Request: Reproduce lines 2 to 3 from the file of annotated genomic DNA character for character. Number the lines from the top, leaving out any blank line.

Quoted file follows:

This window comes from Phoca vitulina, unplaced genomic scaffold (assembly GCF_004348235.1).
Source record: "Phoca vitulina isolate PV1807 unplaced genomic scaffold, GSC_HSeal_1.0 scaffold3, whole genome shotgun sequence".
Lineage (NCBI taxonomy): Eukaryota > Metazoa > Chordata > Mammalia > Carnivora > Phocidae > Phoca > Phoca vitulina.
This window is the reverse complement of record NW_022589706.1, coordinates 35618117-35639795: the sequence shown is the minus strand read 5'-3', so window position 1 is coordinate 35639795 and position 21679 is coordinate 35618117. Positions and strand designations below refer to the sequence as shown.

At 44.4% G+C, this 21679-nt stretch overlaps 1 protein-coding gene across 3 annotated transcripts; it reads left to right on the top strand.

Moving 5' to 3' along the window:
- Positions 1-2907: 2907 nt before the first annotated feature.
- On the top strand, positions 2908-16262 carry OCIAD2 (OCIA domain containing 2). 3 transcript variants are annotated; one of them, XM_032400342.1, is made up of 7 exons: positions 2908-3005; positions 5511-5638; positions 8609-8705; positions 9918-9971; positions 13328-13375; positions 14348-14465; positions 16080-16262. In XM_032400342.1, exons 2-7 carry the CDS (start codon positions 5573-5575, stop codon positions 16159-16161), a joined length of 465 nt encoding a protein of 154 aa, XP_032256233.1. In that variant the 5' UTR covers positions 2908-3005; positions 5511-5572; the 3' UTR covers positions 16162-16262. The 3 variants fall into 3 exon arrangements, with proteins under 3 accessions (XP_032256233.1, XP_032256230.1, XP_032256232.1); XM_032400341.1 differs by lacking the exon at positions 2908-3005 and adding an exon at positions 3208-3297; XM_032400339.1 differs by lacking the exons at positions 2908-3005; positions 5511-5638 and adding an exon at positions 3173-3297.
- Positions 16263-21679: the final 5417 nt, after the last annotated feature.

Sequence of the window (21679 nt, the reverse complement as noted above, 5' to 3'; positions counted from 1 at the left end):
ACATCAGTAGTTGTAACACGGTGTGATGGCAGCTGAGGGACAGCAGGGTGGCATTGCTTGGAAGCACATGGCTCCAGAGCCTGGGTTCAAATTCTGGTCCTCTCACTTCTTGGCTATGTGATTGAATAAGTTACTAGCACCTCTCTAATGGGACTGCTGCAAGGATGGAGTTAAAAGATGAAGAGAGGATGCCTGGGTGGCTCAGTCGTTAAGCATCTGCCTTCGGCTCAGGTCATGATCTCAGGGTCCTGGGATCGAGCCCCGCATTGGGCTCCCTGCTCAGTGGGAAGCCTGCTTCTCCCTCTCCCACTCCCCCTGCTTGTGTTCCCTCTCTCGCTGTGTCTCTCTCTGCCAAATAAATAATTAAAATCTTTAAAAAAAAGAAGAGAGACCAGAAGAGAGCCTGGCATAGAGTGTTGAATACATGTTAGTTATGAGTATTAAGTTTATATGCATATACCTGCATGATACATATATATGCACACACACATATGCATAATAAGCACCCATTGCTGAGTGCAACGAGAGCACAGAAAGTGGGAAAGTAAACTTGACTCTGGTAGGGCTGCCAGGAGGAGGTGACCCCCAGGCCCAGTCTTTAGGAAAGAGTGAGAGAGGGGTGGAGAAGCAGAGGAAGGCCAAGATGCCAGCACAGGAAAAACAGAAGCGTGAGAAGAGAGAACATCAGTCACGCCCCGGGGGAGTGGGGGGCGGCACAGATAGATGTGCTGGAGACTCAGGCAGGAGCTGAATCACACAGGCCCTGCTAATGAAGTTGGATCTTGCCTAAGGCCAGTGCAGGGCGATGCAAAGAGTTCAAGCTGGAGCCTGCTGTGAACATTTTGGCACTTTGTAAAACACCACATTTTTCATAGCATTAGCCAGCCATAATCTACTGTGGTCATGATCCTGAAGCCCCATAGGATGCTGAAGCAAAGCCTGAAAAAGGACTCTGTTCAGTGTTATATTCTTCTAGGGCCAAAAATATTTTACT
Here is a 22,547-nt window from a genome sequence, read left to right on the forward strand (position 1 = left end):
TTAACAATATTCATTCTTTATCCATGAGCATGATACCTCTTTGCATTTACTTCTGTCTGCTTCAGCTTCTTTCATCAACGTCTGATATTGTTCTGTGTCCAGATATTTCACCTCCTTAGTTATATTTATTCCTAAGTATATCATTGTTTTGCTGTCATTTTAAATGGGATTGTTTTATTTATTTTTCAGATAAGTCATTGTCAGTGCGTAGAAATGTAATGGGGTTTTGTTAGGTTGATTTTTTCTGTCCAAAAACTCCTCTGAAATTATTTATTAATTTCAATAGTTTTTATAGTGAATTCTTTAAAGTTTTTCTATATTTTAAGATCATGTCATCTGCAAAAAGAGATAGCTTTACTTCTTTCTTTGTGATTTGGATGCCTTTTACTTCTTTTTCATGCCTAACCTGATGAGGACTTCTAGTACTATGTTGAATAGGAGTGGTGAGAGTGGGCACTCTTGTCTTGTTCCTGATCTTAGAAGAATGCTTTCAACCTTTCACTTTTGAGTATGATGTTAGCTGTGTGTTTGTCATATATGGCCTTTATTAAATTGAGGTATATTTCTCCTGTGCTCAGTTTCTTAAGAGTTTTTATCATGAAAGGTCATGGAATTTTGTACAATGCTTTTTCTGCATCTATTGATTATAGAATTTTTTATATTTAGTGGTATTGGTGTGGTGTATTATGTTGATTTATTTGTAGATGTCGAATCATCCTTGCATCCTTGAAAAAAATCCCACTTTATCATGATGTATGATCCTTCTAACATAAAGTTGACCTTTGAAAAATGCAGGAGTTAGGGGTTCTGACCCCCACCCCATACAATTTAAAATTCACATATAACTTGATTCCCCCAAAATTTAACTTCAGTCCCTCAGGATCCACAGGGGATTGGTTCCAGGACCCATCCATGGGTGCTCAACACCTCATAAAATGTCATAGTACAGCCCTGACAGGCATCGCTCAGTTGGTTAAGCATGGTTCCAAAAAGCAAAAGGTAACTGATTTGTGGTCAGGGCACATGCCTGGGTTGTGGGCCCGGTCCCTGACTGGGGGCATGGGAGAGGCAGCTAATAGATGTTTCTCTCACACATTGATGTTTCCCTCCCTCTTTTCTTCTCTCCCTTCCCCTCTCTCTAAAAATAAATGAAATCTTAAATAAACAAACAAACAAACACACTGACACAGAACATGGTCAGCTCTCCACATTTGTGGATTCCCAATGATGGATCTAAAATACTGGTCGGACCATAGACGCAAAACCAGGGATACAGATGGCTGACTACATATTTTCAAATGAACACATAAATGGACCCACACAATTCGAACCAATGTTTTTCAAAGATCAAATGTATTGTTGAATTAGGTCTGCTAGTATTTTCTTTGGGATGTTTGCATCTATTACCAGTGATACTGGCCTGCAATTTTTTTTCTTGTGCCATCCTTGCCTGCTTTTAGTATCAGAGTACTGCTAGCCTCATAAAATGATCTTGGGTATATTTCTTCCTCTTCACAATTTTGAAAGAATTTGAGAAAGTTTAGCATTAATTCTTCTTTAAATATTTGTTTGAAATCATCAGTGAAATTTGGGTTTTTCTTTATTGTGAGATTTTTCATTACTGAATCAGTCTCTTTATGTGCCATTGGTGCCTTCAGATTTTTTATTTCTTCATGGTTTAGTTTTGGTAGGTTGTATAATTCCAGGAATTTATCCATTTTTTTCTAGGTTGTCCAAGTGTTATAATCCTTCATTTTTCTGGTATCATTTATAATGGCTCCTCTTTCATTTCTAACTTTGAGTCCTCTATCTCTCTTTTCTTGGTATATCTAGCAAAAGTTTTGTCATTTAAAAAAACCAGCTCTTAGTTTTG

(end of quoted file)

Source record: "Phoca vitulina isolate PV1807 unplaced genomic scaffold, GSC_HSeal_1.0 scaffold3, whole genome shotgun sequence".
Lineage (NCBI taxonomy): Eukaryota > Metazoa > Chordata > Mammalia > Carnivora > Phocidae > Phoca > Phoca vitulina.